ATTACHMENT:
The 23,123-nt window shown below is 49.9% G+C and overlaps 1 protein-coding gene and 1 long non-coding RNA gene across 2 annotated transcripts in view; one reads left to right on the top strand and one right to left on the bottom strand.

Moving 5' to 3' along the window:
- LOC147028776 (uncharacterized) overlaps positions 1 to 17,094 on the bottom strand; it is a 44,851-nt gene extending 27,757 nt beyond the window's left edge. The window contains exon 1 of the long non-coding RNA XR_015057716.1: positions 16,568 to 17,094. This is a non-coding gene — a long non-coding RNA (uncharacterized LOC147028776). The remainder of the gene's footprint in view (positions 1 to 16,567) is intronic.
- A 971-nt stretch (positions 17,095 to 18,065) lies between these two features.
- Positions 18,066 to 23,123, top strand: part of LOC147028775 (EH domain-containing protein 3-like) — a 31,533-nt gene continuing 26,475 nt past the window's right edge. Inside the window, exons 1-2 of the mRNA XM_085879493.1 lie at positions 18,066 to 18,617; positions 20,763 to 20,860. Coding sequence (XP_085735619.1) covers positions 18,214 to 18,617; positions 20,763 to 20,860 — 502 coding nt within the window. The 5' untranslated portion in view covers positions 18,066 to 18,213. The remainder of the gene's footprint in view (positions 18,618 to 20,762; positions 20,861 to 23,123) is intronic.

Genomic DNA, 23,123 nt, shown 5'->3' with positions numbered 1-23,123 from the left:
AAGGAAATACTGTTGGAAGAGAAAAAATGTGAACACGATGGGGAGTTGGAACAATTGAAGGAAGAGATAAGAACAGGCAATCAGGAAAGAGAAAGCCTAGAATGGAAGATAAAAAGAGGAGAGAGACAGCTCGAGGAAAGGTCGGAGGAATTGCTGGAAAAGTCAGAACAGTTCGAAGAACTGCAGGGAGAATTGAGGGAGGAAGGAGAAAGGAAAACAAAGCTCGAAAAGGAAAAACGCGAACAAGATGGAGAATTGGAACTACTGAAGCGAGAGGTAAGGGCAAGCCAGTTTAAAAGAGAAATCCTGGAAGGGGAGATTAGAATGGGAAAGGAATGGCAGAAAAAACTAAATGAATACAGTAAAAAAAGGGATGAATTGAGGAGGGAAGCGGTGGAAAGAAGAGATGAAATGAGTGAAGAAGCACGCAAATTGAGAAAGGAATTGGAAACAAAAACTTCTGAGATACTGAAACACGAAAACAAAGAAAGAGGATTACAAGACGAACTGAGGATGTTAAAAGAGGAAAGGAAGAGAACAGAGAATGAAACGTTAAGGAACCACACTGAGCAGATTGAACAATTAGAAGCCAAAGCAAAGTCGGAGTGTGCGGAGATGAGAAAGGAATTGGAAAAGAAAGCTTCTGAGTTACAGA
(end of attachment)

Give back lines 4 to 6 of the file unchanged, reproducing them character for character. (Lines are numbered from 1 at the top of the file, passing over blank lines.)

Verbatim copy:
- A 971-nt stretch (positions 17,095 to 18,065) lies between these two features.
- Positions 18,066 to 23,123, top strand: part of LOC147028775 (EH domain-containing protein 3-like) — a 31,533-nt gene continuing 26,475 nt past the window's right edge. Inside the window, exons 1-2 of the mRNA XM_085879493.1 lie at positions 18,066 to 18,617; positions 20,763 to 20,860. Coding sequence (XP_085735619.1) covers positions 18,214 to 18,617; positions 20,763 to 20,860 — 502 coding nt within the window. The 5' untranslated portion in view covers positions 18,066 to 18,213. The remainder of the gene's footprint in view (positions 18,618 to 20,762; positions 20,861 to 23,123) is intronic.

Genomic DNA, 23,123 nt, shown 5'->3' with positions numbered 1-23,123 from the left: